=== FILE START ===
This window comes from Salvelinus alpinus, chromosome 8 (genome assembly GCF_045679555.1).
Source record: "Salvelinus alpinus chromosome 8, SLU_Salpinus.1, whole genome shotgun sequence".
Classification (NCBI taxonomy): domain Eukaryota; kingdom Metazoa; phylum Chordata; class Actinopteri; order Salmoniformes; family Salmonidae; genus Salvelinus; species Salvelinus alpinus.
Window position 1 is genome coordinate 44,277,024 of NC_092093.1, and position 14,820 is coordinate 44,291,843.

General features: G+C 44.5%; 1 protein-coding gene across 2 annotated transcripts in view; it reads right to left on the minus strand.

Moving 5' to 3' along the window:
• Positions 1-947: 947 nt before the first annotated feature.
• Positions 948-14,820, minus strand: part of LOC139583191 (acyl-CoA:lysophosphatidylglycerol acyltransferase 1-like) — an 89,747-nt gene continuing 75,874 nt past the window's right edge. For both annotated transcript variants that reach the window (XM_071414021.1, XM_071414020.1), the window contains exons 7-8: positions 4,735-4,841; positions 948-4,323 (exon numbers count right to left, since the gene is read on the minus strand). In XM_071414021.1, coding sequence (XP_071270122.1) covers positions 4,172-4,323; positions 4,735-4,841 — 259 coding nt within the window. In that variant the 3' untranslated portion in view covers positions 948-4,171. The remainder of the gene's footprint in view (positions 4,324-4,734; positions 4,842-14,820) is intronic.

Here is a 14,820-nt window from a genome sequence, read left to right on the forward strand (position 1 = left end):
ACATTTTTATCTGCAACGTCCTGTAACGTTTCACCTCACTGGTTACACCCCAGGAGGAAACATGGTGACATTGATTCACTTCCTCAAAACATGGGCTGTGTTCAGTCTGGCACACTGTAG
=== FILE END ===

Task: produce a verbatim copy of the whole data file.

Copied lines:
This window comes from Salvelinus alpinus, chromosome 8 (genome assembly GCF_045679555.1).
Source record: "Salvelinus alpinus chromosome 8, SLU_Salpinus.1, whole genome shotgun sequence".
Classification (NCBI taxonomy): domain Eukaryota; kingdom Metazoa; phylum Chordata; class Actinopteri; order Salmoniformes; family Salmonidae; genus Salvelinus; species Salvelinus alpinus.
Window position 1 is genome coordinate 44,277,024 of NC_092093.1, and position 14,820 is coordinate 44,291,843.

General features: G+C 44.5%; 1 protein-coding gene across 2 annotated transcripts in view; it reads right to left on the minus strand.

Moving 5' to 3' along the window:
• Positions 1-947: 947 nt before the first annotated feature.
• Positions 948-14,820, minus strand: part of LOC139583191 (acyl-CoA:lysophosphatidylglycerol acyltransferase 1-like) — an 89,747-nt gene continuing 75,874 nt past the window's right edge. For both annotated transcript variants that reach the window (XM_071414021.1, XM_071414020.1), the window contains exons 7-8: positions 4,735-4,841; positions 948-4,323 (exon numbers count right to left, since the gene is read on the minus strand). In XM_071414021.1, coding sequence (XP_071270122.1) covers positions 4,172-4,323; positions 4,735-4,841 — 259 coding nt within the window. In that variant the 3' untranslated portion in view covers positions 948-4,171. The remainder of the gene's footprint in view (positions 4,324-4,734; positions 4,842-14,820) is intronic.

Here is a 14,820-nt window from a genome sequence, read left to right on the forward strand (position 1 = left end):
ACATTTTTATCTGCAACGTCCTGTAACGTTTCACCTCACTGGTTACACCCCAGGAGGAAACATGGTGACATTGATTCACTTCCTCAAAACATGGGCTGTGTTCAGTCTGGCACACTGTAG